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Ian Tyson, Revered Canadian Folk Singer, Dies at 89


Mr. Tyson returned to western Canada, where he resumed ranching, and focused on his solo profession. And after hosting a show on Canada’s national television network, between 1970 and 1975, he had almost dropped out of music when he reinvented himself less as a folk act than as a cowboy and Western one.

First got here his well-received 1983 album, “Old Corrals and Sagebrush,” which combined traditional cowboy music and songs of the West he wrote himself. In 1986, his “Cowboyography” earned platinum status in Canada. Over time, he became a well-recognized Canadian presence in his trademark cowboy hat and stiff-legged gait, ranching, recording and acting at concert events and events just like the annual National Cowboy Poetry Gathering in Elko, Nev.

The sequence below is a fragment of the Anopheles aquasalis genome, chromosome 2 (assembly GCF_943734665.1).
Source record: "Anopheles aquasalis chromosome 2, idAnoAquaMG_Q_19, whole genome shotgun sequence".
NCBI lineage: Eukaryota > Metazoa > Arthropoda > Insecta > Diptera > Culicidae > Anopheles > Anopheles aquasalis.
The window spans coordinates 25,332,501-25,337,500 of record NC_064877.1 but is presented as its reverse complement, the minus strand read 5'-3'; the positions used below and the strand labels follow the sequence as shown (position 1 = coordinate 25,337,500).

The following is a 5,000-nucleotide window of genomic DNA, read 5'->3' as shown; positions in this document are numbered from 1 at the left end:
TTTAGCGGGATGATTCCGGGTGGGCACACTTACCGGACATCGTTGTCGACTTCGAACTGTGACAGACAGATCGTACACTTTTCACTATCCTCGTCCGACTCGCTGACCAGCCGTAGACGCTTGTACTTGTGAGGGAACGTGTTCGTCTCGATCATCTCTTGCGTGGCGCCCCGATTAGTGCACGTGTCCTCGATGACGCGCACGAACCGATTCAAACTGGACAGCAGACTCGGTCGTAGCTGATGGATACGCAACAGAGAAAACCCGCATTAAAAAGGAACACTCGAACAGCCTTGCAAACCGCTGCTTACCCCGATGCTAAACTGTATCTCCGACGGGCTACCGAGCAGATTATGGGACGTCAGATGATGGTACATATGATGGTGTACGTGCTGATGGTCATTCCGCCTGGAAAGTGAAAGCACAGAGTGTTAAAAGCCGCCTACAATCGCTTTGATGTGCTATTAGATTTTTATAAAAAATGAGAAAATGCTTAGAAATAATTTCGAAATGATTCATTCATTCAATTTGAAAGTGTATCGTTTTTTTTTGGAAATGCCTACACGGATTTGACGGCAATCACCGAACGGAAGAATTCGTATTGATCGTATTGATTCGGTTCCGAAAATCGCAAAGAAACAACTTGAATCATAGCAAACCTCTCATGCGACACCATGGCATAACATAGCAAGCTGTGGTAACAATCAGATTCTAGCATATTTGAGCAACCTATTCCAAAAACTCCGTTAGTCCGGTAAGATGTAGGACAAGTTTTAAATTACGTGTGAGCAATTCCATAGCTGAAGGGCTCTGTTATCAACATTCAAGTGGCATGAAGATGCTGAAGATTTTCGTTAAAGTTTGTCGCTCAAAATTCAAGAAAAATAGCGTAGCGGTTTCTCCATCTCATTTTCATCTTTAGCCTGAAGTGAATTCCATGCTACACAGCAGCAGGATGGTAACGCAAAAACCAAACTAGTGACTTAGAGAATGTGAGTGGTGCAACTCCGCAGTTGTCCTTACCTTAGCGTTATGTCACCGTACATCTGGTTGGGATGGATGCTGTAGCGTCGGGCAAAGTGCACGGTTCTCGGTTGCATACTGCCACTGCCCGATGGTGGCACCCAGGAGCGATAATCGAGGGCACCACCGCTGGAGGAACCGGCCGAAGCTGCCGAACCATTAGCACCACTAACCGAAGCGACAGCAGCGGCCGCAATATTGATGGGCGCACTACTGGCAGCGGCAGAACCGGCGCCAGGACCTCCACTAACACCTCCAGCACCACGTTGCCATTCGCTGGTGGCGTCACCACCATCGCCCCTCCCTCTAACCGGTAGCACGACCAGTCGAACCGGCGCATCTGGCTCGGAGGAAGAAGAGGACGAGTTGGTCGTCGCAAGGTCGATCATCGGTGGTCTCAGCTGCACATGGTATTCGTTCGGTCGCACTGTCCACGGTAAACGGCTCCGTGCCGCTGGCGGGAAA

And he recorded a series of evocative, stubbornly retro albums like “Songs from the Gravel Road,” concerning the allure and frustrations of the lonely ranching life. His own life remained complicated, too, including each an limitless array of honors and awards and a 1986 marriage to a teen, Twylla Biblow, lower than half his age, that resulted in divorce in 2008.

A whole list of survivors was not immediately available.

Mr. Tyson badly strained his voice in 2006 on the Havelock Country Jamboree in Ontario, and a virus a yr later caused further and irreversible damage.

He returned two years later, his smooth baritone reduced to a hoarse whisper, but his popularity remained intact with the album “Yellowhead to Yellowstone and Other Love Stories.”

Throughout, his music reflected the solitary ranching life, the lure of the outside, the pains of heartbreak and lost love.

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